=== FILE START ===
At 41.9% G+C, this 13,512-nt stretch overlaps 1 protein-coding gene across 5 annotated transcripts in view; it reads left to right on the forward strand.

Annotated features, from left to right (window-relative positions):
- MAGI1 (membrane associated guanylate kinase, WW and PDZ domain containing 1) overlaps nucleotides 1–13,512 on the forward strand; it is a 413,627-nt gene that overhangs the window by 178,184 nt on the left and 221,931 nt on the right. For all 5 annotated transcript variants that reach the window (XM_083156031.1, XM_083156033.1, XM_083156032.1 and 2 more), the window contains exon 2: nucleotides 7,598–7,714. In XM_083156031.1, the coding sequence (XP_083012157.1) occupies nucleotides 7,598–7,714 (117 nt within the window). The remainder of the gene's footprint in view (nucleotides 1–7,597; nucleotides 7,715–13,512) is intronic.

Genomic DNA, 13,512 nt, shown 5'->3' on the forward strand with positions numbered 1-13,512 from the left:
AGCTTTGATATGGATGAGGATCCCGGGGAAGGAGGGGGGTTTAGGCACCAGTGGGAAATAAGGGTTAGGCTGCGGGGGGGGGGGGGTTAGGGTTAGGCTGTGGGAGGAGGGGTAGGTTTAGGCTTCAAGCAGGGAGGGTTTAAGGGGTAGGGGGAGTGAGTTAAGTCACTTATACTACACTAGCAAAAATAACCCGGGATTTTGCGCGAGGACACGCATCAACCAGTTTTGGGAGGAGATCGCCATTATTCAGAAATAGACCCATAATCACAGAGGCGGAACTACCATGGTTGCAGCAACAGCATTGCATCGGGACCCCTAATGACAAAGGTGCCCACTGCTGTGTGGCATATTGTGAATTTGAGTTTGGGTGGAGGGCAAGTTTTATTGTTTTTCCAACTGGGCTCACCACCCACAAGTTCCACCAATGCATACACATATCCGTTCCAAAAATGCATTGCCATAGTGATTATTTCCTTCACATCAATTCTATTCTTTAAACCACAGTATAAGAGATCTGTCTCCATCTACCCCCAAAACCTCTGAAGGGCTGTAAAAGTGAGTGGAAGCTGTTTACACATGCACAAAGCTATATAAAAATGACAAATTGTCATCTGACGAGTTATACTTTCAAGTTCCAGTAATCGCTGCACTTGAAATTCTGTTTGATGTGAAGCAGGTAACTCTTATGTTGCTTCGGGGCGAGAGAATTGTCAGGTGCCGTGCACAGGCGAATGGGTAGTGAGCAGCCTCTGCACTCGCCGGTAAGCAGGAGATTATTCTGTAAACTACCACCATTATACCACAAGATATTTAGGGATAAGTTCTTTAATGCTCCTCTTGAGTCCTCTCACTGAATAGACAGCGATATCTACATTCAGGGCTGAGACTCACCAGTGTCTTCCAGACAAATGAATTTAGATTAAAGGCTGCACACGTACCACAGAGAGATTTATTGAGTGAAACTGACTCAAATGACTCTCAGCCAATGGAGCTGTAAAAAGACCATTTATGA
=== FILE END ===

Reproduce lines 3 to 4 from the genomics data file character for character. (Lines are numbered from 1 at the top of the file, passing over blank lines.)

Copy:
- MAGI1 (membrane associated guanylate kinase, WW and PDZ domain containing 1) overlaps nucleotides 1–13,512 on the forward strand; it is a 413,627-nt gene that overhangs the window by 178,184 nt on the left and 221,931 nt on the right. For all 5 annotated transcript variants that reach the window (XM_083156031.1, XM_083156033.1, XM_083156032.1 and 2 more), the window contains exon 2: nucleotides 7,598–7,714. In XM_083156031.1, the coding sequence (XP_083012157.1) occupies nucleotides 7,598–7,714 (117 nt within the window). The remainder of the gene's footprint in view (nucleotides 1–7,597; nucleotides 7,715–13,512) is intronic.

Genomic DNA, 13,512 nt, shown 5'->3' on the forward strand with positions numbered 1-13,512 from the left: